4. Give them something to do.
Sitting still and listening to someone read can make anyone sleepy. It's practically trained into kids from childhood through the bedtime routine of reading a story. An easy way to increase engagement with text during a read aloud is to give your students a piece of paper.
This simple notion can lead to some great results. Some students choose to make comic strip style recreations of multiple events from the text, while others chose to spend their time creating an image of a single, key moment in that week's reading. All I did was give them a sheet of blank paper on Monday. They kept the same paper for the week and either added more to it or continued working on the same image each day, until I collected their pages on Friday. This also helped eliminate my doubts as to whether or not they were paying attention--sometimes with a read aloud it is hard to tell. By looking at their sketches I could see that they were understanding which moments were important and they really enjoyed seeing other people's drawings when I displayed them on the bulletin board. This last part is key because I noticed that the sketches improved each week and I'm nearly certain that the reason for this is that they saw how someone else was sketching the text and incorporated those techniques into their sketches the following week.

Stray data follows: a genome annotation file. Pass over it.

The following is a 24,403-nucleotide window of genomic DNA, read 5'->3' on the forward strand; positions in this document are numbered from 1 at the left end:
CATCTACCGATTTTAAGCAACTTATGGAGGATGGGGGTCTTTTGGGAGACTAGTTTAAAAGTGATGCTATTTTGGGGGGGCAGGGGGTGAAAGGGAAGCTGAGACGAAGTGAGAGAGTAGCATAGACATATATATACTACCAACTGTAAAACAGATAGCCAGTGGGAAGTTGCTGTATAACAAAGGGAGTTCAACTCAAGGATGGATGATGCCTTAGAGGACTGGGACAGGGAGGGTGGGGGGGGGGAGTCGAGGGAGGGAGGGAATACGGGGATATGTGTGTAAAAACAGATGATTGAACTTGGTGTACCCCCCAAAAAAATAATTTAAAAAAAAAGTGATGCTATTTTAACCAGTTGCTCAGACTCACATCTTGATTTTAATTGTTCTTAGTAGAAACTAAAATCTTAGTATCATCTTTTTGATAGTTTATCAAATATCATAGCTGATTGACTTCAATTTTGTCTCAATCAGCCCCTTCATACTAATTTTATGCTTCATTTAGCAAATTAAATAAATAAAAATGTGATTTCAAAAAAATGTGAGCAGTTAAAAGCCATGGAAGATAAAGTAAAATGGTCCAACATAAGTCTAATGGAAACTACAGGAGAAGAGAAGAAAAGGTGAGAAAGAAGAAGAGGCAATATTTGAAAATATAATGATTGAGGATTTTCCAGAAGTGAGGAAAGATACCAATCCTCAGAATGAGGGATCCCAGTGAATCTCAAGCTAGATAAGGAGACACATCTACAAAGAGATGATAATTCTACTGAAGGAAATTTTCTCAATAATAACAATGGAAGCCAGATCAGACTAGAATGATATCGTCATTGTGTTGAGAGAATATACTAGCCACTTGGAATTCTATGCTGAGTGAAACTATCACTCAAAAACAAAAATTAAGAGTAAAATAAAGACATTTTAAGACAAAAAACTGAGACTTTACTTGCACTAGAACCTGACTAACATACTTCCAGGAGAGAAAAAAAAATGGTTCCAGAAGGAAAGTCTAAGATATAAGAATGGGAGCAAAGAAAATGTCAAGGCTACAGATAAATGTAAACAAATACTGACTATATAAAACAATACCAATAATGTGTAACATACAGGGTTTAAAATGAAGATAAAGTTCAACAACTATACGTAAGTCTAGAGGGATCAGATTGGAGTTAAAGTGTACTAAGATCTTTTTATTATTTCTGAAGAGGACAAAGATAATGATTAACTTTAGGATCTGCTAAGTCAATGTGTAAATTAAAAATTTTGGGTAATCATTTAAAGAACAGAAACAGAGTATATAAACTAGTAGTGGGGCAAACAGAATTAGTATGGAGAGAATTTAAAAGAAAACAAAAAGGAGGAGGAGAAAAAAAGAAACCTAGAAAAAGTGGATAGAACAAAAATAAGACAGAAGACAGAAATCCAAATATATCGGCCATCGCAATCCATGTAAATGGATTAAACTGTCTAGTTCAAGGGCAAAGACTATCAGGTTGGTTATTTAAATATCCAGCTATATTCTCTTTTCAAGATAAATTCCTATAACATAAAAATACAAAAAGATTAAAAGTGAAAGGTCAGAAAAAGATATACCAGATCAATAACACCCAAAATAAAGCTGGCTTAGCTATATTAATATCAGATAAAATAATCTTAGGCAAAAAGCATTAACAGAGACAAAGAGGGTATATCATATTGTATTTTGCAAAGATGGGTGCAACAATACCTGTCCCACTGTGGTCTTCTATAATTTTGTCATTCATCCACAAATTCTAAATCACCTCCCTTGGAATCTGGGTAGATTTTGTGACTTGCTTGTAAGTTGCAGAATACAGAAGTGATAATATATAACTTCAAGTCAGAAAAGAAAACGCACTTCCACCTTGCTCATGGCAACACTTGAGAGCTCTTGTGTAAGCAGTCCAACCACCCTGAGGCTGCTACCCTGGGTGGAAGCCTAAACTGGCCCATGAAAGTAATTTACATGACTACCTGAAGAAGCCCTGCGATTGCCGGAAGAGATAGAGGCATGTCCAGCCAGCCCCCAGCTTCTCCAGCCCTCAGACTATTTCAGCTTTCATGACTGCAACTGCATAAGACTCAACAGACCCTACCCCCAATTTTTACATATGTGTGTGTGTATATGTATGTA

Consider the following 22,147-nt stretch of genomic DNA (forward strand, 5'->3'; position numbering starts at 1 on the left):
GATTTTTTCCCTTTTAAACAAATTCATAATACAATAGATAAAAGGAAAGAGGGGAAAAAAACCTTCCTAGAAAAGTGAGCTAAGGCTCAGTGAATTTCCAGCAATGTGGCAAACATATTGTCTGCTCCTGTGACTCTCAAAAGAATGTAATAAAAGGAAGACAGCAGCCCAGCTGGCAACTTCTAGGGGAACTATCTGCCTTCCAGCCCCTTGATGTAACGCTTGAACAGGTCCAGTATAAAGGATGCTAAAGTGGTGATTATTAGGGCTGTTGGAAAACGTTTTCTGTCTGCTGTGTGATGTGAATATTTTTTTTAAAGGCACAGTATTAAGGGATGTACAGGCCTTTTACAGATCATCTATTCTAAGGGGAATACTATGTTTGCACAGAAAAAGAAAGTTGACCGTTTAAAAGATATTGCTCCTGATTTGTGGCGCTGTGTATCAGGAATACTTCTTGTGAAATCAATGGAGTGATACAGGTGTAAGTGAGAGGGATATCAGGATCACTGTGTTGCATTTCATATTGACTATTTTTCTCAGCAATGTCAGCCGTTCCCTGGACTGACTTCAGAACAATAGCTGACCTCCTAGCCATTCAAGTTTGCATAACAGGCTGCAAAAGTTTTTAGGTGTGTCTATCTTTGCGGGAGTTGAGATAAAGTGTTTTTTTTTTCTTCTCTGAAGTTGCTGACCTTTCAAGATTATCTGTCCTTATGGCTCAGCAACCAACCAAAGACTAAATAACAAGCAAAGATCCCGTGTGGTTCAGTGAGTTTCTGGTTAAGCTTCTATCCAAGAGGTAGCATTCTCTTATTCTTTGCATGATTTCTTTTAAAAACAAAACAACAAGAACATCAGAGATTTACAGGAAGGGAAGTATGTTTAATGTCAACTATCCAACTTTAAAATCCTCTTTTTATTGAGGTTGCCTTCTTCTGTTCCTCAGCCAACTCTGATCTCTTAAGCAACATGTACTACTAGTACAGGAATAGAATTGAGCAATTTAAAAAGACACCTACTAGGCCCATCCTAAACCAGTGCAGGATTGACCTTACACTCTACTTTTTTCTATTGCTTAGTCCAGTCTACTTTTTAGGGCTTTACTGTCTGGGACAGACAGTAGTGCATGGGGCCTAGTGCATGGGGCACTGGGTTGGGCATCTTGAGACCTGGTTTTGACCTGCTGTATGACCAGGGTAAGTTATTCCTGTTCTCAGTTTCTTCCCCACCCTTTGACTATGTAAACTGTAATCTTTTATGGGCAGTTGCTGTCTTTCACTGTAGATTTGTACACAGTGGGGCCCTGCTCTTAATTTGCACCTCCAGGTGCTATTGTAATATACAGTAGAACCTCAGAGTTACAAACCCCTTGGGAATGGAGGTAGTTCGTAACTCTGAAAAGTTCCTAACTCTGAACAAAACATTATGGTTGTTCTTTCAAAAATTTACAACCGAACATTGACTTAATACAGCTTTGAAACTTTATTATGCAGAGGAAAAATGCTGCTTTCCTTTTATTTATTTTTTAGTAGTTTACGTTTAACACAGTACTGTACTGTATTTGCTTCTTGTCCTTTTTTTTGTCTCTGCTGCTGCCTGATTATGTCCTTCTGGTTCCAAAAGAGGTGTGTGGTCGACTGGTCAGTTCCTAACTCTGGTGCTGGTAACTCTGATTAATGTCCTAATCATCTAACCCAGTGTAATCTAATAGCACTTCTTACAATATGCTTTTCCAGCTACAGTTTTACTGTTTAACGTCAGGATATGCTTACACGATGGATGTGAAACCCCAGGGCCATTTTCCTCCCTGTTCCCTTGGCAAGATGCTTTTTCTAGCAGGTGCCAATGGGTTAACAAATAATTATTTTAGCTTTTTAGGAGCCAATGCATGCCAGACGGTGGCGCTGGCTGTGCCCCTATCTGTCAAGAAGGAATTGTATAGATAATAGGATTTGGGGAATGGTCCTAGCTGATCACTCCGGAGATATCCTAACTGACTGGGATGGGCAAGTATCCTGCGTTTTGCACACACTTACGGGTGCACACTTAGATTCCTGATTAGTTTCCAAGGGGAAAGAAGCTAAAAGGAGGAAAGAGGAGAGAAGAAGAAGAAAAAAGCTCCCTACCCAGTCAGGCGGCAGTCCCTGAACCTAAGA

I'd love to hear from you.
Please share your recommendations for great read alouds, for finding read alouds, blogs to follow, or strategies that you use to increase engagement during read alouds in the comments below.
I am an English teacher, Curriculum Designer, and Instructional Coach that is passionate about literature.
In each post I will offer a review of a young adult novel and suggestions for text pairings. These posts will often include links to digital resources for teaching the content referenced in the post, as well as digital lessons (I use Google Docs) which you can download for free. Subscribe to my blog so that you can get an email notification when a new book is highlighted.